How Does This Go?....

How Does This Go?....

It was an early start on 8th January for a 10.ooam meet in Ogmore By the Sea! (Wales). Our first task was to set up the tents. It’s quite a long time since we have put up the team tents, and I think we need rather a lot of practice, to ensure that this is a slick operation when we are working in extreme conditions!The views were lovely, camping in the grounds of Ogmore Castle, but conditions were as they will be in the Arctic – no facilities! Once we were all set up, it was a short walk to start the day’s training in the Merthyr Mawr Sand Dunes; They are a huge network of dunes, rolling over towards the Ogmore/Porthcawl coast, and once the largest sand dune system in Europe. The dunes also claim fame to the highest single sand dune in Europe, known locally as the ‘big dipper’ I am informed that this was the training ground of Seb Coe, so seriously hard work!

 

Dune Running

Dune Running

Our task was to run up and down the very steep dune, roped together in teams of four. The objective to encourage team work, and you could only go as fast as the slowest person. We each had to do the run five times, and within our schedule you would do two runs back to back! Running on sand seriously saps all the energy from your legs, and causes intense muscle burn. At the top of the second run, I had thought I would lose my breakfast and had BIG doubts about completing the task, especially as I had to run three out of the last four races …. and I had thought my fitness levels were quite good – Think again was the message from my body! This kind of training is all about PMA (Positive Mental Attitude!). I got my head round the fact, that being the second eldest competitor I was not going to get faster times than teams with people in 20 years younger than me, and this task was all bout pacing yourself and getting to the end! With this mind set, and lots of support from each of my team of four, I found the last three races much easier to complete!

After a brief rest for lunch and to get our breath back we were divided up into two teams to navigate a 7.5 mile walk round the beautiful Welsh countryside carrying 5KG of sand in our back packs. We were the wise old International Team of four (the other team of six had much younger legs!) Our team was Yaris (A Fin living in Switzerland!) Lee from South Africa, Curtis, a retired US Marine and myself! After an initial stutter, we got to grips with the scale of the map and soon got into a great rhythm. The objective was to get back before nightfall. It was not a race, but we were the first team back!

We celebrated with afternoon tea in Ogmore Farm Tea Rooms (at £1.40/person it was great value). We then finished setting up the tents before retiring to the pub for supper! It was a good social get together in the pub, providing further opportunity to get to know all the competitors better! Lucy and I left the pub not long after 9.00pm, for an earlyish night. Not long after settling down, the heavens opened, and the wind started gusting, bashing the tent around for a few hours. By the time the rest of them left the pub at 11.30pm, the storm had blown over, and all was peace and quiet. The temperatures dropped below freezing over night leaving heavy ice and frost on the outside of the tent … when we are in the Arctic we can expect this on the inside of the tent as well, when the moisture from our breath freezes! After a re-hydrated breakfast of some kind of tasteless porridge, we packed up camp and drove round to the dunes for another days training. This time we worked in are Arctic Teams.Pulk Pulling on Sand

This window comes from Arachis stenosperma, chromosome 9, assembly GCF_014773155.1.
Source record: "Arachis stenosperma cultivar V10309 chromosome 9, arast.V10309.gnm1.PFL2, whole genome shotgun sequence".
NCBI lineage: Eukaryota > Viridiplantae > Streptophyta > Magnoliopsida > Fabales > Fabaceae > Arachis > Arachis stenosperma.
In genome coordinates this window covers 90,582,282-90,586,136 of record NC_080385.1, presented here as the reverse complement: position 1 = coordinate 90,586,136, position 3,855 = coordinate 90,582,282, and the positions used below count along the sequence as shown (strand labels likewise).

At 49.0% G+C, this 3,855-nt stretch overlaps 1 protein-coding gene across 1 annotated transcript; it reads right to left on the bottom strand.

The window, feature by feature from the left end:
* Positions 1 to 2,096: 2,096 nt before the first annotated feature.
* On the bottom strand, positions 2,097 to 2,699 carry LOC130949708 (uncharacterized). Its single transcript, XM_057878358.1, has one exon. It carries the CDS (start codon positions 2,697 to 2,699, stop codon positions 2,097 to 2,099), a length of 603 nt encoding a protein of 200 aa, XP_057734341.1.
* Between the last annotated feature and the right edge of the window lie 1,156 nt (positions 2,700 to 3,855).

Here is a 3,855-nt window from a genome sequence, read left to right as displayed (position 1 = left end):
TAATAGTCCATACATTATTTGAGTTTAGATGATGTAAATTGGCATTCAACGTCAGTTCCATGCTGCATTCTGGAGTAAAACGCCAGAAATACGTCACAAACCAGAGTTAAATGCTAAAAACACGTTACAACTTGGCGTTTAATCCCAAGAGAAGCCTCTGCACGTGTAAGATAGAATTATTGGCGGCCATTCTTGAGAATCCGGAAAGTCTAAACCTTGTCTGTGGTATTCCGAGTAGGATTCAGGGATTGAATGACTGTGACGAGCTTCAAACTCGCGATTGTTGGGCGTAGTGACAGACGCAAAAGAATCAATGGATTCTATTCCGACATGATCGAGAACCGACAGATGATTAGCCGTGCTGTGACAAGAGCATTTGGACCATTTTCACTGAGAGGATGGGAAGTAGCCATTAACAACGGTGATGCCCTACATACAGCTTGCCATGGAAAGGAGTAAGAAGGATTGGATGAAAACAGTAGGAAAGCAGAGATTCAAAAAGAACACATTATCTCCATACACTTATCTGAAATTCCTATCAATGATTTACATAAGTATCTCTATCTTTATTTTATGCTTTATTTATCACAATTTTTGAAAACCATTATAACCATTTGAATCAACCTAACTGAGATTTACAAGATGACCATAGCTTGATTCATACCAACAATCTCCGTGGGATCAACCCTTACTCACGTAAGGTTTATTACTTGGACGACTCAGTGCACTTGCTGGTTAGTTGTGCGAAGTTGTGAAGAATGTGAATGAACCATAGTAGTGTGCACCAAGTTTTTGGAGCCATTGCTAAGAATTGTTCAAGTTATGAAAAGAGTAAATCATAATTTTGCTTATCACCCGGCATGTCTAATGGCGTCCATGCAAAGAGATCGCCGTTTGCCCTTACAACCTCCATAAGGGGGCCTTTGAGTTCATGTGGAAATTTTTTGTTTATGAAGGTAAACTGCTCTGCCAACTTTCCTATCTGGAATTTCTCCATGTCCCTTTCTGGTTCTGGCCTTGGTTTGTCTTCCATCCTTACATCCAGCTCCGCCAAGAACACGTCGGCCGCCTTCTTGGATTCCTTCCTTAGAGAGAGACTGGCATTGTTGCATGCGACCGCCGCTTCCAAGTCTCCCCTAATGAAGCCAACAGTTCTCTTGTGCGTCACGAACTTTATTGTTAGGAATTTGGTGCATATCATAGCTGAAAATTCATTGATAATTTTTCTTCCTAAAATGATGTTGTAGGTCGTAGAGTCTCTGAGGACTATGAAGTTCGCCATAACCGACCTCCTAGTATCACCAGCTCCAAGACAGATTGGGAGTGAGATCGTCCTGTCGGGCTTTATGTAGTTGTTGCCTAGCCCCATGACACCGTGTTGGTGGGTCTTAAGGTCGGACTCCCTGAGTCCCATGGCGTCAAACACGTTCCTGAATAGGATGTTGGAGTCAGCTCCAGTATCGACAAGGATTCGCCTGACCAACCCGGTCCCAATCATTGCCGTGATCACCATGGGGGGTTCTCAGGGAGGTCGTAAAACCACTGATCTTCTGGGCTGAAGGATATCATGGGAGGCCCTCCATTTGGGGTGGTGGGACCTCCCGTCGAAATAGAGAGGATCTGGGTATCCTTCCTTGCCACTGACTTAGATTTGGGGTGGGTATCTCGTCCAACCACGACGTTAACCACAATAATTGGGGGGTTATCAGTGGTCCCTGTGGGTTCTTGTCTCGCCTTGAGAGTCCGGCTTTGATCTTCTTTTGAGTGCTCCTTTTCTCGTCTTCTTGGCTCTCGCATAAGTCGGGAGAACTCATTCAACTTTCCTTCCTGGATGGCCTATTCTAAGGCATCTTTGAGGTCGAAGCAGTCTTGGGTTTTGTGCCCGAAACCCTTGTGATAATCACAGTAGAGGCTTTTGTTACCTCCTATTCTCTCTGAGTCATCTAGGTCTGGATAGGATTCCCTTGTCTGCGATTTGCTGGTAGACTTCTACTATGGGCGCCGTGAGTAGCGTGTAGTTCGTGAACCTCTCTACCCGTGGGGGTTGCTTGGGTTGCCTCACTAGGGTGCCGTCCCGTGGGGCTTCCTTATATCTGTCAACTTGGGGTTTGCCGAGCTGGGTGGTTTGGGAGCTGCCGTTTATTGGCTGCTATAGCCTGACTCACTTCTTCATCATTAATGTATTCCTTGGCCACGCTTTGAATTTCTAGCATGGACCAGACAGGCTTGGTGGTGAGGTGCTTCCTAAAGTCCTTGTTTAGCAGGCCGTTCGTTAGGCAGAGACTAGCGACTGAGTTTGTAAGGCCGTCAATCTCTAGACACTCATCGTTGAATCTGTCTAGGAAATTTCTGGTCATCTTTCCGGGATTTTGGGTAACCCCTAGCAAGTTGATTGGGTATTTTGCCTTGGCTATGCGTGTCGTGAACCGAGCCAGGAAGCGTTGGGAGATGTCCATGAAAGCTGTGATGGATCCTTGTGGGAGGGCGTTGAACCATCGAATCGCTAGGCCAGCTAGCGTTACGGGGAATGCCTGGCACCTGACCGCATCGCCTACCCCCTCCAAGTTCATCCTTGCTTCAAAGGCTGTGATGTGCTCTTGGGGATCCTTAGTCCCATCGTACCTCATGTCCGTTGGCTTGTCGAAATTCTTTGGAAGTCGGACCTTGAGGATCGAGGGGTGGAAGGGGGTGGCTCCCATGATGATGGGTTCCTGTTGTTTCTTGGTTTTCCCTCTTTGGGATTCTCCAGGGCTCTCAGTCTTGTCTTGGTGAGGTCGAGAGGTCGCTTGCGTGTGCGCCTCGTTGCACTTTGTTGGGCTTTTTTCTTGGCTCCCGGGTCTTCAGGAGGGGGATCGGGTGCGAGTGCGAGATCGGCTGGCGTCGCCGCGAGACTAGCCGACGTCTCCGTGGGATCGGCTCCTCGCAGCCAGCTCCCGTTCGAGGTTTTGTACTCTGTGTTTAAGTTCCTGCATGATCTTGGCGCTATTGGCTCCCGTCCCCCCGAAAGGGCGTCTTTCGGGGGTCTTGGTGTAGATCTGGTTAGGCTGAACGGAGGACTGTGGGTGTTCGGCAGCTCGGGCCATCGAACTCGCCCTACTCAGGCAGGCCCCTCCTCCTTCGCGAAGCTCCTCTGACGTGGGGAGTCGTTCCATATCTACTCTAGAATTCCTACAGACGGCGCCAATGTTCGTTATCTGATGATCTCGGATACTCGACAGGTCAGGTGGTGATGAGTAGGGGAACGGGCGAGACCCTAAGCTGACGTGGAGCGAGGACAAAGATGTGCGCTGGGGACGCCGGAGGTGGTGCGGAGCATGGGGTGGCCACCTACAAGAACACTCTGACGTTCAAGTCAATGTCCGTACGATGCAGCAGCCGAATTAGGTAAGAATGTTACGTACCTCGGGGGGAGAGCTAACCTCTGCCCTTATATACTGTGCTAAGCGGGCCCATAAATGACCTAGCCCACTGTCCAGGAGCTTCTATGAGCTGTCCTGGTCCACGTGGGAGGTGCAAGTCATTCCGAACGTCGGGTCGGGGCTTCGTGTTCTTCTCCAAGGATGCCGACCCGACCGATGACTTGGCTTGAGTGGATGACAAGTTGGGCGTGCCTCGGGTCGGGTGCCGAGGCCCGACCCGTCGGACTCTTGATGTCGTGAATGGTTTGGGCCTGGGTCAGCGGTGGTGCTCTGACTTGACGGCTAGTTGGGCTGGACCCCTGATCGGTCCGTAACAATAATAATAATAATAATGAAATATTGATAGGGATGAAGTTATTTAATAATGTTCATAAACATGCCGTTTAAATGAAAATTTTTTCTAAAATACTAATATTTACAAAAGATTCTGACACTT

Pulk Pulling - Down Hill

 

 

 

 

 

 

 

      We were given five co-ordinates to put into our GPS’s; each group was given a different starting point. The objective of the day was to navigate to all five points, and then back to the car park. Each pulling a weighted pulk! We soon learnt to go along the dunes rather than cutting across them to get to the end point. But there were still some very steep inclines. We were walking without poles which made tough going even harder! We completed three of our five points and bumped into ‘The United Nations Team, and joined up for a quick social lunch. The Polar Slugs were the first team to complete the task – a mere 5 hours hauling the pulks up and down dune. In the Arctic we will be doing at least twice this duration …. but the pulks should pull more easily on the snow and ice (so I am informed!). It was a tough weekend and there is still obviously some training to do. But I think the key messages I took home were:

  •  It is all about pacing yourself
  • Getting your head in the right place
  • Working as a team
Ogmore Castle

Ogmore Castle

 

ps …. The Merrell Boots performed very well

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